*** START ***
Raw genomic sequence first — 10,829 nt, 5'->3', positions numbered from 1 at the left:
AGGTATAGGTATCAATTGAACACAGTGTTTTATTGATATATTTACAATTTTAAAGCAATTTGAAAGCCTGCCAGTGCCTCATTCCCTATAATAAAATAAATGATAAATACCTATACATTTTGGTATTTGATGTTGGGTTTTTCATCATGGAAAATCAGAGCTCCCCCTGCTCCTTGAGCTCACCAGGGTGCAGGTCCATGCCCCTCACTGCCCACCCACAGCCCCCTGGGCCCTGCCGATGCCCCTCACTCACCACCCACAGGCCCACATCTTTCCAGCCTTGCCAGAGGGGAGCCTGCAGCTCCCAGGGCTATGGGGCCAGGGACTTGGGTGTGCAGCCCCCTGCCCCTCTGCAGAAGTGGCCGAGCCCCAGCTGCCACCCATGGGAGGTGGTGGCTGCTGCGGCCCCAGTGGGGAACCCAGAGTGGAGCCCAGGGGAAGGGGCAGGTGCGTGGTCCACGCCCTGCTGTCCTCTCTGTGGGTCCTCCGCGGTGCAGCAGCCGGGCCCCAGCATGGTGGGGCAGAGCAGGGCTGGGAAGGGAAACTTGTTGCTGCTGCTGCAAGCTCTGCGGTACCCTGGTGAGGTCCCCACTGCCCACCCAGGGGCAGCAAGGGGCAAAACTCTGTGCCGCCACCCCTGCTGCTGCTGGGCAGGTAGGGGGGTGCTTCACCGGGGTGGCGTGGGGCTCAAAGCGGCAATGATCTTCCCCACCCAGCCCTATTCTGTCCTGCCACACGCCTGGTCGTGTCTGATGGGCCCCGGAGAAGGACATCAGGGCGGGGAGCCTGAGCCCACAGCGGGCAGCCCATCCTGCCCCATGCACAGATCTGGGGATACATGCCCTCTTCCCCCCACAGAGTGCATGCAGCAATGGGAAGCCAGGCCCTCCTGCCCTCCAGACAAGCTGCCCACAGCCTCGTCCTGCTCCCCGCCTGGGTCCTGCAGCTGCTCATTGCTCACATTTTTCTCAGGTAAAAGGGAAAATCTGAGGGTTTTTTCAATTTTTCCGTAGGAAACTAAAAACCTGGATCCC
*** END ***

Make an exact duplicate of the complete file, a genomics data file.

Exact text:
Raw genomic sequence first — 10,829 nt, 5'->3', positions numbered from 1 at the left:
AGGTATAGGTATCAATTGAACACAGTGTTTTATTGATATATTTACAATTTTAAAGCAATTTGAAAGCCTGCCAGTGCCTCATTCCCTATAATAAAATAAATGATAAATACCTATACATTTTGGTATTTGATGTTGGGTTTTTCATCATGGAAAATCAGAGCTCCCCCTGCTCCTTGAGCTCACCAGGGTGCAGGTCCATGCCCCTCACTGCCCACCCACAGCCCCCTGGGCCCTGCCGATGCCCCTCACTCACCACCCACAGGCCCACATCTTTCCAGCCTTGCCAGAGGGGAGCCTGCAGCTCCCAGGGCTATGGGGCCAGGGACTTGGGTGTGCAGCCCCCTGCCCCTCTGCAGAAGTGGCCGAGCCCCAGCTGCCACCCATGGGAGGTGGTGGCTGCTGCGGCCCCAGTGGGGAACCCAGAGTGGAGCCCAGGGGAAGGGGCAGGTGCGTGGTCCACGCCCTGCTGTCCTCTCTGTGGGTCCTCCGCGGTGCAGCAGCCGGGCCCCAGCATGGTGGGGCAGAGCAGGGCTGGGAAGGGAAACTTGTTGCTGCTGCTGCAAGCTCTGCGGTACCCTGGTGAGGTCCCCACTGCCCACCCAGGGGCAGCAAGGGGCAAAACTCTGTGCCGCCACCCCTGCTGCTGCTGGGCAGGTAGGGGGGTGCTTCACCGGGGTGGCGTGGGGCTCAAAGCGGCAATGATCTTCCCCACCCAGCCCTATTCTGTCCTGCCACACGCCTGGTCGTGTCTGATGGGCCCCGGAGAAGGACATCAGGGCGGGGAGCCTGAGCCCACAGCGGGCAGCCCATCCTGCCCCATGCACAGATCTGGGGATACATGCCCTCTTCCCCCCACAGAGTGCATGCAGCAATGGGAAGCCAGGCCCTCCTGCCCTCCAGACAAGCTGCCCACAGCCTCGTCCTGCTCCCCGCCTGGGTCCTGCAGCTGCTCATTGCTCACATTTTTCTCAGGTAAAAGGGAAAATCTGAGGGTTTTTTCAATTTTTCCGTAGGAAACTAAAAACCTGGATCCC